Where are you, right now, reading this? Procrastinating in the office? Stuck on the commute home? Crashing out on the sofa after a long day? (We are.) Though many of us dream about ditching the desk job and pursuing our passions, few actually have the grit to follow through. Work hard, we’re told, and it’ll pay off. But what are you getting in return for your graft? Does the money outweigh experience? There comes a point in your life when you need to stop reading about other people’s adventures and make your own.
“Twenty years from now,” wrote Mark Twain, “you will be more disappointed by the things that you didn’t do that by the ones you did do. So throw off the bowlines. Sail away from the safe harbour. Catch the trade winds in your sails. Explore. Dream. Discover.”
For a little desk-dreaming, we’re looking at five women who traded the 9-5 for their 5-9. We could go on about them following their passions, travelling the world, making a positive impact on society, yada yada; but instead read their stories and get inspired to find your own path. After all, you can’t discover the oceans unless you lose sight of the shore.
Hannah McKeand: After graduating from Lampeter University, Wales with a degree in classics, she worked both in theatre and as a statistician for seven years before realising that a life spent indoors just wasn’t for her. So McKeand dropped everything and, after taking some pretty serious trips to the Western Desert and Wakan Corridor, settled on an icier kind of exploration. She first went to Antarctica in 2004 and, in 2006, set the record for the fastest solo ski some 600 miles from Hercules Inlet to the South Pole. It’s a journey she’s completed six times – more than anyone else in history – and that’s not all. McKeand has run 250km across the Bolivian salt flats, kite skied across Greenland and taken part in the Clipper Round the World Yacht Race. Today, she runs Expeditions 365, a company that offers polar training courses. So don’t just sit there dreaming about it, follow her lead and learn to do it yourself.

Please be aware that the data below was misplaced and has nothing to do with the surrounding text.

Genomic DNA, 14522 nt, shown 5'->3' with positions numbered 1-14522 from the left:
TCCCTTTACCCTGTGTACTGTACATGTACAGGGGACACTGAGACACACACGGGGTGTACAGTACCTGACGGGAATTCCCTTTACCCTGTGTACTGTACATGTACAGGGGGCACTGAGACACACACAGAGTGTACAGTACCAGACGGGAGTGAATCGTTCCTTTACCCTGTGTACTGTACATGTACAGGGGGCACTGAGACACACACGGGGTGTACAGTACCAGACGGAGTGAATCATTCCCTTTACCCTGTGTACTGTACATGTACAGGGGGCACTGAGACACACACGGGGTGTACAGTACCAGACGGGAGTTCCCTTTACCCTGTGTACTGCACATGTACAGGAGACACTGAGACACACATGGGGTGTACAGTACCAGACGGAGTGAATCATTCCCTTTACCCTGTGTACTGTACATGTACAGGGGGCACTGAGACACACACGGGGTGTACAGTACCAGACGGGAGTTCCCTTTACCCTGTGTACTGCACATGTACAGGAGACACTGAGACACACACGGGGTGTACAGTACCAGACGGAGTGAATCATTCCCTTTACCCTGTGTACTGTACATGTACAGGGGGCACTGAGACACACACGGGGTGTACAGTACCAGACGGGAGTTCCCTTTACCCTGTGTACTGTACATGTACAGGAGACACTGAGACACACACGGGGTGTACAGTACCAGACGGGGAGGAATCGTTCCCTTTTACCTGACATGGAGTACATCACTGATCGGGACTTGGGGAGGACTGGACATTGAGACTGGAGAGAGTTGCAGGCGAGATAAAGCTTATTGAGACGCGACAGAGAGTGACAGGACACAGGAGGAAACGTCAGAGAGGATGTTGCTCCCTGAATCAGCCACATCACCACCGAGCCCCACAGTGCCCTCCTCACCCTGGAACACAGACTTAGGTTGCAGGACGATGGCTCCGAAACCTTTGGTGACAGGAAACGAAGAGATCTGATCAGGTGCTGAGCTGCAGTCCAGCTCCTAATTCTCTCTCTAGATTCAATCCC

Jane Wynyard: It was two family tragedies which brought the shallowness of her high-flying fashion media PR job into sharp focus. So, in November 2016, aged 47, she quit in the hope of pursuing her passion for photography. Fortune favours the brave. Just half an hour after handing in her resignation, Wynyard discovered that she had been nominated for a travel photography competition run by the Daily Telegraph. Over the last few months she’s gone on to photograph for wildlife charities across Africa.
Tanya Jones: She's the Kanga to Australia’s many orphaned Roos. A decade ago, she, let’s say, jumped at the chance to quit her successful accountancy job and founded Tanya’s Wildlife Shelter, a rehabilitation centre for joeys whose parents have been murdered for meat. Jones is a one-woman-band and looking after joeys is a full-time gig; she’s up at 5am to feed them, a ritual repeated every two to four hours throughout the day. Each baby kangaroo is swaddled to replicate the warmth of their mum’s pouch and Jones is more than happy to have the creatures share her bed if need be. Each joey costs around 6,000AUD to raise up until the age of two when they are released back into the bush.
Kirsty Ho Fat: As she approached her 26th birthday, Kirsty Ho Fat quit her job in healthcare publishing and cycled 4,000 miles around the Great British coast. Inspired by Mike Carter’s ‘One Man and His Bike’ she had realised that mental health and happiness were far more important than an unfulfilling career. Having had the chance to reflect on her career while riding, she went on to launch totalwomenscycling.com in 2013, the UK’s first women’s only cycling website. Today, working as a communications manager for a women’s cycle clothing shop, she has never been so happy to wake up and go to work.
Kelly Brooks: So we’re agreed, staring at a screen all day (and night – let’s be realistic) is enough to make many people want to hit the bottle. It’s a position Kelly Brooks found herself in. Though her HR role at Linklaters was paying the bills, she’d spend her weekends drinking just to get over the nine-to-five grind. It was only when she took up yoga to help rehabilitate an injured knee that she unearthed a passion so sorely lacking from her day job. Today, after training in India, Brooks works full-time as a yoga instructor – and she hardly ever has a drink.